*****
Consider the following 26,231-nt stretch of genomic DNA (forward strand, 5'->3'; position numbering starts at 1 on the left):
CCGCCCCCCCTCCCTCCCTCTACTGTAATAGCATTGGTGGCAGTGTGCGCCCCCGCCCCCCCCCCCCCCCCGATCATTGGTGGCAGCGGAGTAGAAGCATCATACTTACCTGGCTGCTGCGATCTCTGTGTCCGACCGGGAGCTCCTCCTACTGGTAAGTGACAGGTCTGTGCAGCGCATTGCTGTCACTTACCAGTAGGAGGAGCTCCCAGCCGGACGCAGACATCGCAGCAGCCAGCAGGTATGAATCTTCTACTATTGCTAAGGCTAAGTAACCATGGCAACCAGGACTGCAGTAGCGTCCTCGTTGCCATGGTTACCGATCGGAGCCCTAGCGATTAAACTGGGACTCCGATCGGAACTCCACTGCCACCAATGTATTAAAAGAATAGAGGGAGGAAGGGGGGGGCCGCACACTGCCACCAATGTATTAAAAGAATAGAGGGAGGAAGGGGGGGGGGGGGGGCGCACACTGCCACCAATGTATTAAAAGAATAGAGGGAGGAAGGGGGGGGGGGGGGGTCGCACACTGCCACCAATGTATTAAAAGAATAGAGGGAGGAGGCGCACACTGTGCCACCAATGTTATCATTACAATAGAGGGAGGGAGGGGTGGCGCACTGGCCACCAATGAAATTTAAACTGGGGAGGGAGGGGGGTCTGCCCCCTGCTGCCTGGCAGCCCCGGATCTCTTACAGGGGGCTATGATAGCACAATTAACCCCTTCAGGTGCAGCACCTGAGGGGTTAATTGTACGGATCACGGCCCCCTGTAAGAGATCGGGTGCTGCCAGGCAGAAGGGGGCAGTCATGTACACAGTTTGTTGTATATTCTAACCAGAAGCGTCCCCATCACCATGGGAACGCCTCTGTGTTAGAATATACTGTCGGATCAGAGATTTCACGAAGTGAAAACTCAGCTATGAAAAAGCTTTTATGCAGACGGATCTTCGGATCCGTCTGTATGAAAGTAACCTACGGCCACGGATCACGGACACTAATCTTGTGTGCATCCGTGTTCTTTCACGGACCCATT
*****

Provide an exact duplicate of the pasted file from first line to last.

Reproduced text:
Consider the following 26,231-nt stretch of genomic DNA (forward strand, 5'->3'; position numbering starts at 1 on the left):
CCGCCCCCCCTCCCTCCCTCTACTGTAATAGCATTGGTGGCAGTGTGCGCCCCCGCCCCCCCCCCCCCCCCGATCATTGGTGGCAGCGGAGTAGAAGCATCATACTTACCTGGCTGCTGCGATCTCTGTGTCCGACCGGGAGCTCCTCCTACTGGTAAGTGACAGGTCTGTGCAGCGCATTGCTGTCACTTACCAGTAGGAGGAGCTCCCAGCCGGACGCAGACATCGCAGCAGCCAGCAGGTATGAATCTTCTACTATTGCTAAGGCTAAGTAACCATGGCAACCAGGACTGCAGTAGCGTCCTCGTTGCCATGGTTACCGATCGGAGCCCTAGCGATTAAACTGGGACTCCGATCGGAACTCCACTGCCACCAATGTATTAAAAGAATAGAGGGAGGAAGGGGGGGGCCGCACACTGCCACCAATGTATTAAAAGAATAGAGGGAGGAAGGGGGGGGGGGGGGGCGCACACTGCCACCAATGTATTAAAAGAATAGAGGGAGGAAGGGGGGGGGGGGGGGTCGCACACTGCCACCAATGTATTAAAAGAATAGAGGGAGGAGGCGCACACTGTGCCACCAATGTTATCATTACAATAGAGGGAGGGAGGGGTGGCGCACTGGCCACCAATGAAATTTAAACTGGGGAGGGAGGGGGGTCTGCCCCCTGCTGCCTGGCAGCCCCGGATCTCTTACAGGGGGCTATGATAGCACAATTAACCCCTTCAGGTGCAGCACCTGAGGGGTTAATTGTACGGATCACGGCCCCCTGTAAGAGATCGGGTGCTGCCAGGCAGAAGGGGGCAGTCATGTACACAGTTTGTTGTATATTCTAACCAGAAGCGTCCCCATCACCATGGGAACGCCTCTGTGTTAGAATATACTGTCGGATCAGAGATTTCACGAAGTGAAAACTCAGCTATGAAAAAGCTTTTATGCAGACGGATCTTCGGATCCGTCTGTATGAAAGTAACCTACGGCCACGGATCACGGACACTAATCTTGTGTGCATCCGTGTTCTTTCACGGACCCATT